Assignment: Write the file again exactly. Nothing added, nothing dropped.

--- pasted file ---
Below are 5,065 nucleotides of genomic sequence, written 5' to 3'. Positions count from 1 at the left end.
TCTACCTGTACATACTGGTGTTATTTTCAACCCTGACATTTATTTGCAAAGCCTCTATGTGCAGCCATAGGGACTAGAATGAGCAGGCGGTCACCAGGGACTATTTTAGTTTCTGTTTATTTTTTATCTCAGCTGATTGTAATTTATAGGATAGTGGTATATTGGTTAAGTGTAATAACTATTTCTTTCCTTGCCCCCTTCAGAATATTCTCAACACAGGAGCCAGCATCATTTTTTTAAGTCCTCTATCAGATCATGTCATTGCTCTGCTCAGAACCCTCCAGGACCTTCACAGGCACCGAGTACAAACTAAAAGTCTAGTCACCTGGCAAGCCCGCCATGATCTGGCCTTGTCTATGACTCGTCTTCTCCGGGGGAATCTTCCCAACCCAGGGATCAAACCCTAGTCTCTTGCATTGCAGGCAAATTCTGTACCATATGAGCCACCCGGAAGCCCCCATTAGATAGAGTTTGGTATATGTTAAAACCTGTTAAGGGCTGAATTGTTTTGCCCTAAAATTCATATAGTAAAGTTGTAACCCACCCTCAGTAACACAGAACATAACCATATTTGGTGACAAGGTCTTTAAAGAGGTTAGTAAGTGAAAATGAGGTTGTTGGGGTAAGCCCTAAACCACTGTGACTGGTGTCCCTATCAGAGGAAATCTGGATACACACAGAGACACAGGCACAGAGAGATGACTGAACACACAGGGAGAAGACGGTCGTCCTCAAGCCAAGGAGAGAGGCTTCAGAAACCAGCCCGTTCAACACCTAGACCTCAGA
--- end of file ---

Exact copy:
Below are 5,065 nucleotides of genomic sequence, written 5' to 3'. Positions count from 1 at the left end.
TCTACCTGTACATACTGGTGTTATTTTCAACCCTGACATTTATTTGCAAAGCCTCTATGTGCAGCCATAGGGACTAGAATGAGCAGGCGGTCACCAGGGACTATTTTAGTTTCTGTTTATTTTTTATCTCAGCTGATTGTAATTTATAGGATAGTGGTATATTGGTTAAGTGTAATAACTATTTCTTTCCTTGCCCCCTTCAGAATATTCTCAACACAGGAGCCAGCATCATTTTTTTAAGTCCTCTATCAGATCATGTCATTGCTCTGCTCAGAACCCTCCAGGACCTTCACAGGCACCGAGTACAAACTAAAAGTCTAGTCACCTGGCAAGCCCGCCATGATCTGGCCTTGTCTATGACTCGTCTTCTCCGGGGGAATCTTCCCAACCCAGGGATCAAACCCTAGTCTCTTGCATTGCAGGCAAATTCTGTACCATATGAGCCACCCGGAAGCCCCCATTAGATAGAGTTTGGTATATGTTAAAACCTGTTAAGGGCTGAATTGTTTTGCCCTAAAATTCATATAGTAAAGTTGTAACCCACCCTCAGTAACACAGAACATAACCATATTTGGTGACAAGGTCTTTAAAGAGGTTAGTAAGTGAAAATGAGGTTGTTGGGGTAAGCCCTAAACCACTGTGACTGGTGTCCCTATCAGAGGAAATCTGGATACACACAGAGACACAGGCACAGAGAGATGACTGAACACACAGGGAGAAGACGGTCGTCCTCAAGCCAAGGAGAGAGGCTTCAGAAACCAGCCCGTTCAACACCTAGACCTCAGA